Tesco is one of the latest supermarket retailers to face equal pay claims from female staff claiming that their work is of equal value to that of higher-paid male colleagues. Over 200,000 staff could be affected which would give rise to a potential liability of over £4 billion. The potential claim is based on the allegation that Tesco pays female in-store staff £8 per hour, whereas male staff in its distribution centres earn up to £11 per hour.
Jobs do not have to be the same or even in the same department in order for an equal pay claim to arise. Claims can be brought on the basis that completely different jobs are of equal value to the organisation, unless there is a ‘material factor’ which explains the difference (such as seniority, geographical reasons, skills shortages and so on).
Take, for example, a council which pays female cleaners less than bin men. The jobs involve different day-to-day duties but both are unskilled jobs involving physical labour. Crucially, both are of equal value to a council providing public services and, therefore, should be paid the same. In the potential case against Tesco, employees allege that comparable profits in distribution centres and stores demonstrate that jobs are of equal value to the retail giant.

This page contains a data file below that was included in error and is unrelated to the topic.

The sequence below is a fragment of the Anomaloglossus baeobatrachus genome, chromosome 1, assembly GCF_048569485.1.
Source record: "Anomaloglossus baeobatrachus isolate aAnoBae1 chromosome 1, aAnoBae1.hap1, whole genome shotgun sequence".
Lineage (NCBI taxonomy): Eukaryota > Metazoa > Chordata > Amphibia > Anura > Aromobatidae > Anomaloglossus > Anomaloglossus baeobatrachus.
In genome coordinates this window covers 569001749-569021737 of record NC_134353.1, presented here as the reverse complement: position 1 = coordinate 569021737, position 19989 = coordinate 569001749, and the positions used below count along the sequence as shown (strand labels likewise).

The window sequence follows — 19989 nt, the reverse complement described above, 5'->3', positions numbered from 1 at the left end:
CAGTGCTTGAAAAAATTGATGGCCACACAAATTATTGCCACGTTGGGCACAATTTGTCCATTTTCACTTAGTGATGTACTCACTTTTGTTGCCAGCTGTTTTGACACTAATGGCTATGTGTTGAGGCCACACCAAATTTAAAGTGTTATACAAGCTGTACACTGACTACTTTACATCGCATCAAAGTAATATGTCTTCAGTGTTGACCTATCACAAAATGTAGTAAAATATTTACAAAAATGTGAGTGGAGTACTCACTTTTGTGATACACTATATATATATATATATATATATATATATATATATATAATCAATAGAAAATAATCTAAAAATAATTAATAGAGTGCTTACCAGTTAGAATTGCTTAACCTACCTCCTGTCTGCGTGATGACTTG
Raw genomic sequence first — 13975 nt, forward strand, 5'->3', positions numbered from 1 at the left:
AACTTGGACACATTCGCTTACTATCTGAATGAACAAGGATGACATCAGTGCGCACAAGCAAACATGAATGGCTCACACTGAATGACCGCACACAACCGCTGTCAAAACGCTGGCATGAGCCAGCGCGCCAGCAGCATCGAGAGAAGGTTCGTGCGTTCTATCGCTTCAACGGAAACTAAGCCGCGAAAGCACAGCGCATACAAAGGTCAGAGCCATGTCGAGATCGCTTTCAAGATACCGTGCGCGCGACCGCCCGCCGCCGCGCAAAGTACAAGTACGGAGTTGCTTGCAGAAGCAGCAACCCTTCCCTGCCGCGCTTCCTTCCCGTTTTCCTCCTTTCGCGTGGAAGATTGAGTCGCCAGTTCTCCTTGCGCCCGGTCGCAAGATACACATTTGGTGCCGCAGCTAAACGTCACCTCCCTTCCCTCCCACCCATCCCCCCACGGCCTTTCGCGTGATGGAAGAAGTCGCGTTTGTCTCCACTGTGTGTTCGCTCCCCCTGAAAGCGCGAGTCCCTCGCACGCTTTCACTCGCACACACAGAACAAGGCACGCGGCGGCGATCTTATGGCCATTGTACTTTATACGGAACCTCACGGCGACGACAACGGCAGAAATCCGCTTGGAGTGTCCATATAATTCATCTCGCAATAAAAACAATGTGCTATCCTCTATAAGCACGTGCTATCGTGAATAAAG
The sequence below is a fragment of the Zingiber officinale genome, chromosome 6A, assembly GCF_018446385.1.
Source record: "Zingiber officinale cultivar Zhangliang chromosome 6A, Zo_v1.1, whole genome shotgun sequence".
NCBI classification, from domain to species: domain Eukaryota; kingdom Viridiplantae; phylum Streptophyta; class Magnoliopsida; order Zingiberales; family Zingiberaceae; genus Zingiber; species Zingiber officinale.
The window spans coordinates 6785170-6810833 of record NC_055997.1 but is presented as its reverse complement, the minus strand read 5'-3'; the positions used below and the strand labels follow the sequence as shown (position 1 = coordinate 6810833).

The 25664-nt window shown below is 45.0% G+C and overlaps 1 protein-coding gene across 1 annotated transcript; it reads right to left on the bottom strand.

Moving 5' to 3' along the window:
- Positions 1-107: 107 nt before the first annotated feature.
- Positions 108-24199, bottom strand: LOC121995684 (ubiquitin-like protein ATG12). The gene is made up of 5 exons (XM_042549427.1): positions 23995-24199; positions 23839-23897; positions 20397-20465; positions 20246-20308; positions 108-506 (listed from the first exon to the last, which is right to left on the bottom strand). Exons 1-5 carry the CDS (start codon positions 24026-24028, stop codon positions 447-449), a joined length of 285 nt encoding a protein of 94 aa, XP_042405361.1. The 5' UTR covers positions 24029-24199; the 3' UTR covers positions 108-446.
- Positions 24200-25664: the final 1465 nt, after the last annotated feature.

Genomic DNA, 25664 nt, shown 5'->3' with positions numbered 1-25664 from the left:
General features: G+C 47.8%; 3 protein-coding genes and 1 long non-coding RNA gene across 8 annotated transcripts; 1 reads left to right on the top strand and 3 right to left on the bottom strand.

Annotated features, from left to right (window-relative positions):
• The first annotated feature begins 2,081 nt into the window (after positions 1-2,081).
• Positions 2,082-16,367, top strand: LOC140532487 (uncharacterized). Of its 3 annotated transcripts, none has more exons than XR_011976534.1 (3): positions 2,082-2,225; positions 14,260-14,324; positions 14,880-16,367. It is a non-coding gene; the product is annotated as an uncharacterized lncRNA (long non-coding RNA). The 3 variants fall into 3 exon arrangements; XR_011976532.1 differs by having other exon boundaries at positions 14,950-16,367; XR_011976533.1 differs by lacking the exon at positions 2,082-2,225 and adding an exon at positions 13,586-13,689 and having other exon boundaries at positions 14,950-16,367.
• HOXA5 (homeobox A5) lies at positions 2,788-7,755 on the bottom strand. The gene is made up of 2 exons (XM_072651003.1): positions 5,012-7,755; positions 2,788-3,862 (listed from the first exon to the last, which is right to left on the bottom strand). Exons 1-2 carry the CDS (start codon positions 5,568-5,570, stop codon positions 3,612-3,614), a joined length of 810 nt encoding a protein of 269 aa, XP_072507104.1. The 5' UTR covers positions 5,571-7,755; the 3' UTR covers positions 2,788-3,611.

Equal value cases involving groups of different workers can be hard to spot and can take employers by surprise. A job evaluation and pay grading exercise can help arm employers against the unexpected, allowing businesses to gauge what value each role brings to the organisation and thus help unearth pay disparities and potential equal value claims.
The process can bring a double whammy of positive results for employers. Firstly, pay scales underpinned by a sound job evaluation process can provide an absolute defence to an equal value claim, particularly when carried out by an independent expert. Secondly, numerous studies indicate that pay transparency increases job satisfaction and employee retention rates.
In a market where pay inequality is a hotter topic than at any time since the 1970s, moving towards pay transparency can only be a good thing for employers and employees alike.
Donald MacKinnon is director of legal services at Law At Work